Simulations are generally large, long experiences that teach a behavior from one end to the other, but this is changing, according to Rosenfeld. Simulations have often been blended with other learning formats, but that blend is becoming more granular as simulations are built out into shorter chunks of learning. “Back in the '90s, simulations were large, more than 10 hours long end-to-end experiences,” Rosenfeld said. “They were still blended, so you had capstone classes or virtual classes, but what we're finding now is much smaller simulations in terms of seat time. The old courses were 40-plus hours. You could still take 20 minutes at a time, but it all hung together as one course. Now, we're finding five hours or less, very targeted, even more of a blended learning solution. It's compelling, realistic, looks and feels like real work. We're still seeing the same benefits, but they're much more focused applications inside of that blended solution.”
For example, an employee might log onto a simulation before doing a performance review on the proper methods and best practices, Snipes said. “How many times have you been in a meeting where you made a decision that you wish you could take back?” he asked. By providing shorter, targeted learning-object-like simulations, organizations can help employees learn to make better decisions, just in time.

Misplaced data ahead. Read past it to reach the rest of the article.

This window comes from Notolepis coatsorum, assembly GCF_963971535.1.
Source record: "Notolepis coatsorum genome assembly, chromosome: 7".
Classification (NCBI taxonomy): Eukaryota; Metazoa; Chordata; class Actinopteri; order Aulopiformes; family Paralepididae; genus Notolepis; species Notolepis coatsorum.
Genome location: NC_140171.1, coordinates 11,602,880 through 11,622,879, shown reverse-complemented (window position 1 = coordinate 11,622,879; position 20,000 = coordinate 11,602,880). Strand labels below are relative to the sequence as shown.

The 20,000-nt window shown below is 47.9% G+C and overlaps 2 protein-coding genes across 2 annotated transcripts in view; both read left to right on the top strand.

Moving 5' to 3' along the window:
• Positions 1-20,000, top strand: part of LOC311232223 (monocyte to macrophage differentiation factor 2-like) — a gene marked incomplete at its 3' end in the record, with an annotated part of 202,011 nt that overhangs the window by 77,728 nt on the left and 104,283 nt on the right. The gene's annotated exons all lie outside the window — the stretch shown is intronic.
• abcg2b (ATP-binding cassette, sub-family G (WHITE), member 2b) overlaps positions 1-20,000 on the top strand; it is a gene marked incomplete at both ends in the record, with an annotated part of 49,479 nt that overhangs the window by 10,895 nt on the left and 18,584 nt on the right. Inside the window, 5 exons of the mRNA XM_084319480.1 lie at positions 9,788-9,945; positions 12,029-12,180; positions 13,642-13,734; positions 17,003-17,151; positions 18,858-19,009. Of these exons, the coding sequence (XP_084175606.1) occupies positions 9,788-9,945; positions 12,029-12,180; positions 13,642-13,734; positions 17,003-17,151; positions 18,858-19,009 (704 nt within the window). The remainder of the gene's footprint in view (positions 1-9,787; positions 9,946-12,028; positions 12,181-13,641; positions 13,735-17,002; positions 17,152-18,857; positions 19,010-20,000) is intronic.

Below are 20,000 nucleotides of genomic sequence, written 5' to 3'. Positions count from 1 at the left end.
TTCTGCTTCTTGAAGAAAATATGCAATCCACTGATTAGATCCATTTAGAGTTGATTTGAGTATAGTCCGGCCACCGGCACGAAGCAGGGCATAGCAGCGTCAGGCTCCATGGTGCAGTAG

Tata Interactive is another simulation vendor that has broken simulated learning into chunks. Its SimBLs, or Simulation-Based Learning Objects, are “interactive, self-contained chunks of learning content.” Tata serves clients like McGraw-Hill, American Airlines, GlaxoSmithKline and BP-Amoco, and its simulation learning objects can be used alone or in combination with other types of learning, even as assessment tools.
The Next Level of Accountability
Ultimately, if the value of simulations cannot be measured and if the learning cannot be proved effective, investments in this type of training will not deliver expected returns. However, simulations generally deliver excellent metrics. “The name of the game here is business results,” Rosenfeld said. “Let's say you have a new strategy or you're missing a goal. You look at your workforce's needs and then try to wrap learning around those needs. You have to look holistically, and you may find that you have a workforce that needs to change a behavior. That's where simulation is best.”
The benefits are twofold: The business benefits from better prepared employees, and the employees benefit by being able to understand and perform better, bringing better compensation and increased job satisfaction. “You're building awareness from a strategic business standpoint,” Rosenfeld said. “The employees understand cause and effect between their actions and how they affect the business, and from a personal perspective, how it affects their own compensation. It's very compelling. It then echoes those metrics back to me, when I do this, here's the outcome, and what it means to me personally and what it means to the business. I get to really play the game, where I see my scoreboard of success moving, it's very important from an outcome standpoint.”